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Glenrustles, Kingdom of Ghosts, Lunar Crest (Friday, February 4th, 2005, Turf Club, St. Paul)

The Glenrustles reunited at the Turf Club Friday night - Photo by David de Young
By Cyn Collins

The Mattson's from Evelyth, Minnesota, are a talented family. They threw a musical 35th birthday bash for Glen at the Turf Club on Friday, February 4th that was really rockin'! Unfortunately I missed the first band Lunar Crest, (fronted by Rich and Glen's nephew.) But, he's young; and if he's anything like his uncles, he's got a strong musical future to look forward to. I hope to see Lunar Crest in the future.

The Turf Club was filled with the Mattson’s friends and family, and it was a festive environment. There were even “The Mattson’s” t-shirts sported by some in the crowd.

Birthday boy Glen entertained us with his wild, hard rock band, Kingdom of Ghosts. A serious guitarist with a really good voice that at times reminded me of Michael Stipe of REM, Glen (guitar/vocals) and his two mates put on a fast, heavy metal/punk driven, high-octane show, culling songs from his 2004 CD, Shakedown. Kingdom of Ghosts also features Kurt Allis on drums and vocals, and Keith St. Louis on bass. Glen ventured into experimental territory brazenly and frequently.

Then, the Glenrustles' Reunion! I was excited to see this show, because it had been several years since I'd seen this band who were a Twin Cities mainstay from 1988 to 1999, and still perform once or twice a year. The Glenrustles featured Rich Mattson on guitar and vocals, Graham Gregorich, guitar/vocals, Greg McAloon, bass, and Glen Mattson on drums.

The Glenrustles music rocks harder and faster than Ol' Yeller, Rich Mattson’s band since 2000 (which also features McAloon.) That's saying a lot, since Ol' Yeller really blew me away at the Rock for Democracy show in July and I've seen every show I can since. Ol' Yeller became an instant favorite band of mine, and reinvigorated my hope in rock music, encouraging me to get out and see a lot more shows! The Glenrustles put on a high energy, powerful show. I loved being able to note the differences between the Glenrustles and Ol' Yeller even though Rich writes all the songs for both. It’s as if you could hear Ol' Yeller in the making via some of the songs. Mattson’s heart is really in his music, and he sings of things we can all relate to. His wry humor and portrayal of experiences are refreshing.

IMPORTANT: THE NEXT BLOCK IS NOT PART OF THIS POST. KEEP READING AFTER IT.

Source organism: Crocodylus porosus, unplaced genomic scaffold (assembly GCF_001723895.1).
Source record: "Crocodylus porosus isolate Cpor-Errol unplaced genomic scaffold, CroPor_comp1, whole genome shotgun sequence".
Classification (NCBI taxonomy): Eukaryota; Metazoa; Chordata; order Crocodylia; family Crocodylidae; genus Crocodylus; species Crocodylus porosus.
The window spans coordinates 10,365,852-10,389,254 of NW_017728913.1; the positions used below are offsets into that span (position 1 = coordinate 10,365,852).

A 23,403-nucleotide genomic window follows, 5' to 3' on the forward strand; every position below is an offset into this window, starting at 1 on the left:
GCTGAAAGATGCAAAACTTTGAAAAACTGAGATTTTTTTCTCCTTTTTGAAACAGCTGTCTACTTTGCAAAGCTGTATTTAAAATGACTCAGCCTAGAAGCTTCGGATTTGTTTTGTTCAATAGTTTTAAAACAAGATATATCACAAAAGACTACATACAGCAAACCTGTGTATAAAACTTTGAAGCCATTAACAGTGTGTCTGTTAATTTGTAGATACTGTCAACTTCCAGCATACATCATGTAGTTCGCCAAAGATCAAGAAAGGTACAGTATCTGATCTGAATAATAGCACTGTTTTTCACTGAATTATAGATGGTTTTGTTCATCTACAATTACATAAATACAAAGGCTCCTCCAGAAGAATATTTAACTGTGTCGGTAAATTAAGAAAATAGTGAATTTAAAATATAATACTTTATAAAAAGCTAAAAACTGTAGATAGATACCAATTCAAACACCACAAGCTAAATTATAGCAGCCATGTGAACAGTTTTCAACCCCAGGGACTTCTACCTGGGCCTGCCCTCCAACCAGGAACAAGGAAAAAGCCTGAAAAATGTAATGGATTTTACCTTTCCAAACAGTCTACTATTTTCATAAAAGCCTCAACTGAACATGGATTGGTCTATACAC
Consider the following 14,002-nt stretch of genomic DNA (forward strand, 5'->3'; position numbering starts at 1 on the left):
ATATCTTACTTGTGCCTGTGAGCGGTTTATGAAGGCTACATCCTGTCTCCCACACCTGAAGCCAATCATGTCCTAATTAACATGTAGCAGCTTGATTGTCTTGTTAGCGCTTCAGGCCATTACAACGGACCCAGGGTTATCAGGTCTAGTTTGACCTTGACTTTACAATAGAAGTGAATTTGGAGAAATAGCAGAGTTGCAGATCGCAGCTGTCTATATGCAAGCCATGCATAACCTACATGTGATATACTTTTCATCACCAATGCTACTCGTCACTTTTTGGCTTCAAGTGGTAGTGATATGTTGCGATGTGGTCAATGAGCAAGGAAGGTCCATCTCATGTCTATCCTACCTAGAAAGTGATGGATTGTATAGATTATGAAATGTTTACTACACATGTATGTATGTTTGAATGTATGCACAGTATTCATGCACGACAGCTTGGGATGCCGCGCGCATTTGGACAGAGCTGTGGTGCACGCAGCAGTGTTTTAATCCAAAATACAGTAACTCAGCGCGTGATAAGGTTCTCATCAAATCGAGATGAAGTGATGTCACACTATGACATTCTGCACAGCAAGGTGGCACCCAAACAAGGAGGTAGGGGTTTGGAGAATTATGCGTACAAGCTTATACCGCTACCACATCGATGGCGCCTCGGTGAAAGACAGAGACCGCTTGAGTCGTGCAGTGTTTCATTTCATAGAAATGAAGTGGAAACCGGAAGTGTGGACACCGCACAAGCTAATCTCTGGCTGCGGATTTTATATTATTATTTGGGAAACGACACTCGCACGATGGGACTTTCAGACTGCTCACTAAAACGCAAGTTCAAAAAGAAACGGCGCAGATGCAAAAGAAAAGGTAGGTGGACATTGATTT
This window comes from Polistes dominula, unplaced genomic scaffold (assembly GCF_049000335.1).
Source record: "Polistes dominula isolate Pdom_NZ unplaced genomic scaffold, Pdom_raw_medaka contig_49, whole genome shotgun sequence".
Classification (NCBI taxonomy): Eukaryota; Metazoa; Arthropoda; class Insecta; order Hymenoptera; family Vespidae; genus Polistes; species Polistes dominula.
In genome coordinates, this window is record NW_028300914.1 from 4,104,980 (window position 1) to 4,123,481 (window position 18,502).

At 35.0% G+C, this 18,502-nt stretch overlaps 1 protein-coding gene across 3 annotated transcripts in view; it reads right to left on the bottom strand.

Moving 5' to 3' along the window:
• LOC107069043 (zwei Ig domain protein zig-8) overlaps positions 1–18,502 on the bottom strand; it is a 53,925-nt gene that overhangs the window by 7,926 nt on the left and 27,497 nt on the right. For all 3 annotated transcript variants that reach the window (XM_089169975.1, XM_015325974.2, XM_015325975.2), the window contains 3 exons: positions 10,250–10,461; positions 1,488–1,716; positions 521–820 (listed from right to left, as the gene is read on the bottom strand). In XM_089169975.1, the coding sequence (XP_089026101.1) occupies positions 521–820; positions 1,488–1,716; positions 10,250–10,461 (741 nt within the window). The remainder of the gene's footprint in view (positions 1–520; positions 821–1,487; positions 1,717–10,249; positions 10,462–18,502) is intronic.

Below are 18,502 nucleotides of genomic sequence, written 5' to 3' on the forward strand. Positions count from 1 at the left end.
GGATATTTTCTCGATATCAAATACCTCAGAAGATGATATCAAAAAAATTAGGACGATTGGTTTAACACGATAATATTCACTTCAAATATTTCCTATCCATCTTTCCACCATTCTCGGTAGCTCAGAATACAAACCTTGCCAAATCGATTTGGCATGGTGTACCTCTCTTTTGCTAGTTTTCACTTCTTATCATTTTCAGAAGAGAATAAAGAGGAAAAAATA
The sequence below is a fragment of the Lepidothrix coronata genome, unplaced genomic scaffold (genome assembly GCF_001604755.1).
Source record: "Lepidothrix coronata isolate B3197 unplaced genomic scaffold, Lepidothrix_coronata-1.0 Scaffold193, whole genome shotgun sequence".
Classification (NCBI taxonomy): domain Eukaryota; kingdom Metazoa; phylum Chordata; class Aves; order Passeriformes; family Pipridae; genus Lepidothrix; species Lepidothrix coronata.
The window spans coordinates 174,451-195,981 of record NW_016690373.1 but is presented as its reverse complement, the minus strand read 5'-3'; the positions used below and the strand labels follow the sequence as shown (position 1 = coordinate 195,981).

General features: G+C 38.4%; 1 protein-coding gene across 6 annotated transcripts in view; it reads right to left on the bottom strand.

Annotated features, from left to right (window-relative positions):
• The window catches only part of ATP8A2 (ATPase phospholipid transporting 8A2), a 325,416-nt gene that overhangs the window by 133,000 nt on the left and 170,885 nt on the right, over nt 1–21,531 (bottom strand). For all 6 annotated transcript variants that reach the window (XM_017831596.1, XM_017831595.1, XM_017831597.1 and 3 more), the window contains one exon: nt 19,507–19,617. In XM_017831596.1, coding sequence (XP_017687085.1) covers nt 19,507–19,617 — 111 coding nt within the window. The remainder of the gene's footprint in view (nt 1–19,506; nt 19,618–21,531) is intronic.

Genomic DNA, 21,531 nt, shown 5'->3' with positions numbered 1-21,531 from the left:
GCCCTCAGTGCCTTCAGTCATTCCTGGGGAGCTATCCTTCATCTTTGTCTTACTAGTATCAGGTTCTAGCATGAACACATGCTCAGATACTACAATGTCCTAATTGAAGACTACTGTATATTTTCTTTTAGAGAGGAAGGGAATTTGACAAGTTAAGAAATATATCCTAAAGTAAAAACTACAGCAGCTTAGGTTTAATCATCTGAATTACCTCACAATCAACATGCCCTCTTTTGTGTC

HowWasTheShow editor David de Young, who was in at the Turf taking photos, noted to me that "the Glenrustles look and sound tougher than Ol' Yeller", and I agree. They really tore it up. The Glenrustles really get into your bloodstream and give you that needed fix of playful yet poignant songs with hooks, poetic lyrics and great guitar riffs.

Live, Mattson’s shows are made more exciting and fervent by his signature poses and leg splits and jumps as well as his alternating yelling with his rich baritone voice. Some of my favorite songs of the 27+ songs! they performed included: Little Stingers, Pris'ner Again, Whole Lotta Nothing, Pretty Pretty, Tumbellina, Voodoo Pin, Smoke My Lungs Out, Rain on the Trailer. . . well, actually I shouldn't say these are the favorites because I loved everything they did. They ranged from Alt-Country/Americana Neil Young and '80's southern rock to the Brit rock bands like the Byrds and the Beatles inspired (a few of Mattson's absolute favorite references.) Of Mattson’s lyrics, one person at a recent Uptown performance said, "He makes our pain poignant and somehow pleasant". The Glenrustles were a great pleasure all the way through their closing with a Beatle's cover, "I Want You". Many of the songs they did can be found on their CD's In Stone, Fire at Night, and Honey Grease and Neptune, which may be difficult to find these days, but for more info. go to:

Cyn Collins is

Related links:

Tom Hallet interview with Glen Mattson: